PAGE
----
Paigen, and employees throughout the company, are also aware of the decision’s disadvantages – not only the immediate loss of local jobs, but also the environmental costs of overseas shipping and the inevitable difficulties of distance. Company headquarters and manufacturing, once separated by two flights of stairs, will sit on opposite sides of an ocean; quality control will be tougher in the short term, and special orders will take longer to fill.
In this small town, where the 45 people who lost full-time work aren’t anonymous laborers but friends and neighbors, the cost is emotional, too. While nearly all the employees upstairs – those in product development, customer services, human resources, and the like – will keep their jobs, some tear up when discussing the move. “I understand the economics – I’ve spent my whole career in numbers,” says David Shishim, manager of customer services and sustainability. “But there’s still an inescapable sense of betrayal.”
Some employees, upstairs and downstairs, wonder if added efficiencies could have extended the life of the US factory floor. But most acknowledge that at some point, manufacturing had to move or die.
“It’s not anybody’s fault, it’s what has to be done for business,” says departing employee Jerry Price. “None of us like it, especially us older ones who have been here for a while. We really appreciate the company, and know what it’s been doing for us and the valley. Now it’s going away, because somebody clear around the world can do it cheaper.”
Many longtime customers, local and otherwise, are also disappointed by the decision, and the customer services department has handled more than 100 critical e-mails. “People say, ‘You were the last ones doing it right, and now you’ve sold out,’ ” says Paigen. “If I can sit down and talk with somebody, they’ll usually understand that our choices are limited. But it often takes a long conversation.”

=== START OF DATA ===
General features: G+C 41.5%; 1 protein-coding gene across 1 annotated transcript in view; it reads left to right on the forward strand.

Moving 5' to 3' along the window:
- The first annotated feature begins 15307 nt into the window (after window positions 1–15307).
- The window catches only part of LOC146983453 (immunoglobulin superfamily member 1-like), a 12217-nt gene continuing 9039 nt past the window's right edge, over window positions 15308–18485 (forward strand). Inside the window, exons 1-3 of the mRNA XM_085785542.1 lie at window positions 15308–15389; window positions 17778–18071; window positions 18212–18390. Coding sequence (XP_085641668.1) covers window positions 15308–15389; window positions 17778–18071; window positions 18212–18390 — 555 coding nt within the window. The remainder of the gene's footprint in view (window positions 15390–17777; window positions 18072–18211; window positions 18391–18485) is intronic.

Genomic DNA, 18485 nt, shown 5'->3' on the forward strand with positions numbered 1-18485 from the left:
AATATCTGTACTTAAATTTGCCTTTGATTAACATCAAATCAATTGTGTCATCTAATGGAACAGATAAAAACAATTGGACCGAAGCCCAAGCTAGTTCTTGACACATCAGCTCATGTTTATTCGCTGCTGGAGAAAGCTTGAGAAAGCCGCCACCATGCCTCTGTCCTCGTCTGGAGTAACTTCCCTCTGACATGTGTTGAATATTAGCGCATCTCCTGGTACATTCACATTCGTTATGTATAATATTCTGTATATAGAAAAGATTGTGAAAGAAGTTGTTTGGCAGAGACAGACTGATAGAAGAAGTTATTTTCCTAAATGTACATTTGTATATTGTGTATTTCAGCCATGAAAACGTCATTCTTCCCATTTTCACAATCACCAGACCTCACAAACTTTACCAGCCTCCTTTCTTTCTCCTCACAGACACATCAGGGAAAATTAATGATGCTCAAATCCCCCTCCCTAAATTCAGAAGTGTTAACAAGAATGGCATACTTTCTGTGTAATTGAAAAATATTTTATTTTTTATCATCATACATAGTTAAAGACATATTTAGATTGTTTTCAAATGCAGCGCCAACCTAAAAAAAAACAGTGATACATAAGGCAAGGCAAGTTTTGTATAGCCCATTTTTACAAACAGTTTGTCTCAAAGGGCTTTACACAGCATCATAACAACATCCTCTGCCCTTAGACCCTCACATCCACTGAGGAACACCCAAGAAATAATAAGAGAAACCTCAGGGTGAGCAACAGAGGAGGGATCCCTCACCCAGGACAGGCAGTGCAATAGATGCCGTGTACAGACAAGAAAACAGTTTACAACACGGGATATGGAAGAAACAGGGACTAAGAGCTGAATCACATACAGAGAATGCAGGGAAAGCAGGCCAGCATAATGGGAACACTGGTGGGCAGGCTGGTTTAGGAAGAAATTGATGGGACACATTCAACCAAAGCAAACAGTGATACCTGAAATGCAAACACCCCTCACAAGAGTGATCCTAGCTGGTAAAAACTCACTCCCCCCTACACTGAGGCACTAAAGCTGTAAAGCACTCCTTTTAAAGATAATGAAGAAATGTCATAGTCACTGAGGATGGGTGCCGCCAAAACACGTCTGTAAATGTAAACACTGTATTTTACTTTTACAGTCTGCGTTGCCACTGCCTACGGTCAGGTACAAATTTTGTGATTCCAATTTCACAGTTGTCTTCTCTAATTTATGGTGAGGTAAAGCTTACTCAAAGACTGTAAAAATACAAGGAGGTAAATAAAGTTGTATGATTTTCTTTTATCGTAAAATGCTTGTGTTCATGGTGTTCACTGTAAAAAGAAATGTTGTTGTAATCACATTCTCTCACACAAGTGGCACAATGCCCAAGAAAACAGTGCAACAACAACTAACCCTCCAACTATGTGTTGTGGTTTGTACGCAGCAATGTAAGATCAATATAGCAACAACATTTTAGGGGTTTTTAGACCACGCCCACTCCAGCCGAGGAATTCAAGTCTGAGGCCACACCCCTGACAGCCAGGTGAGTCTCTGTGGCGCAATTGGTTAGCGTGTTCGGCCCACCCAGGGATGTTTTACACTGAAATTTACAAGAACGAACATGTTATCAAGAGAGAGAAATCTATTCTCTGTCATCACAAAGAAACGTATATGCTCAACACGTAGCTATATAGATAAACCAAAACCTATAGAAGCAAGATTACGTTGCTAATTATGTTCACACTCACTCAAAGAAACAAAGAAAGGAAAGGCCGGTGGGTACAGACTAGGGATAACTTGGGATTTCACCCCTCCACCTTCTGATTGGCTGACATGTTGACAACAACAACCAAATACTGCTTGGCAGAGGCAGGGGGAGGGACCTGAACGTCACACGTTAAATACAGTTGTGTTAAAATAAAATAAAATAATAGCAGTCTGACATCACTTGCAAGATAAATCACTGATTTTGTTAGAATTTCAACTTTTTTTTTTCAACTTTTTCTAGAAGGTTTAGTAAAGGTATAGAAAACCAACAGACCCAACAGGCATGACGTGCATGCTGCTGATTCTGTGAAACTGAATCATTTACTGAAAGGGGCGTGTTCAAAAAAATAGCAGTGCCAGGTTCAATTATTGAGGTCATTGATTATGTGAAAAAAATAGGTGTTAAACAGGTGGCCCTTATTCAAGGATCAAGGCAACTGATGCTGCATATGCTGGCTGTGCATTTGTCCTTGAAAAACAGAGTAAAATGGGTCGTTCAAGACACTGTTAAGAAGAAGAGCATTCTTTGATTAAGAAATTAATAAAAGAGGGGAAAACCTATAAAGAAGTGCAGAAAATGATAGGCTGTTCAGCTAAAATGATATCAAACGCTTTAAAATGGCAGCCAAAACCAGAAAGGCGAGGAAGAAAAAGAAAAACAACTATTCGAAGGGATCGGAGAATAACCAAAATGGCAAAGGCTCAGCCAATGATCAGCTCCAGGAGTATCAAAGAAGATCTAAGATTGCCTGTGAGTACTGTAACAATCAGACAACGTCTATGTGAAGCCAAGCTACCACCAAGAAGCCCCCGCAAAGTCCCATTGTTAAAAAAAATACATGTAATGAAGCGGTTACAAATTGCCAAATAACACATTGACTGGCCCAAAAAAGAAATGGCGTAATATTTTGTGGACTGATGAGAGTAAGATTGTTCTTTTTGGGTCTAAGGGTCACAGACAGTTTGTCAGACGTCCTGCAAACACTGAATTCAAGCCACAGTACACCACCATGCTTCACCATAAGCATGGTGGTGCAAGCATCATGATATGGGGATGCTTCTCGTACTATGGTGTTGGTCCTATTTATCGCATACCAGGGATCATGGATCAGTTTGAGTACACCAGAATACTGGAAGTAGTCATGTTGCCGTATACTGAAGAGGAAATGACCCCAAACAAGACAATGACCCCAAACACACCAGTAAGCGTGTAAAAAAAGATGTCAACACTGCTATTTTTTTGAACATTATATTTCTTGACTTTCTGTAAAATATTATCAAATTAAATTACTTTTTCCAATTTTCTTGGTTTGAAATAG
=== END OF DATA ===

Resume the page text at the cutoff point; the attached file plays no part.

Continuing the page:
On closing day at the factory, the production teams cheer their way through their last sandals, and the entire company assembles to watch the final pairs come off the line. When they’re finished and packaged, the workers sign the box with farewells, leaving it on Paigen’s desk – part tribute, part reminder.
By the next morning, the factory floor is eerily empty, with only a skeleton crew of workers left to muscle apart the remaining equipment. Some of the machinery already bears red “sold” tags; the company hopes to rent the cavernous space to another business.
Ten factory employees will stay on for the long term, to repair sandals or fill custom orders. Several departing workers will participate in the federal Trade Adjustment Assistance program, which funds education and retraining for those who have lost their jobs to foreign commerce. Others may take often better-paying but more dangerous posts in the nearby natural-gas fields or coal mines. Still others may move elsewhere.
Outside, in the high desert sunshine, departing and remaining employees gather for a lunchtime barbecue. Chaco, which announced the factory closure last fall, has extended a wide array of small-town courtesies – and practical assistance – to its soon-to-be-former employees.
But today, there’s no avoiding the firings. Beneath the speeches, thanks, and tears runs a trickle of bitterness. “All I got to say is, when China is down, look for us,” Debbie Mitchell, a member of the factory’s glue team, says to the crowd in parting. “We’re still here. We want our jobs.”
While the mourning won’t last forever, that doesn’t make today – or tomorrow – any easier. “When one door closes, another one opens,” says human-resources manager Mary Treder. The tough part, she acknowledges, is the hallway.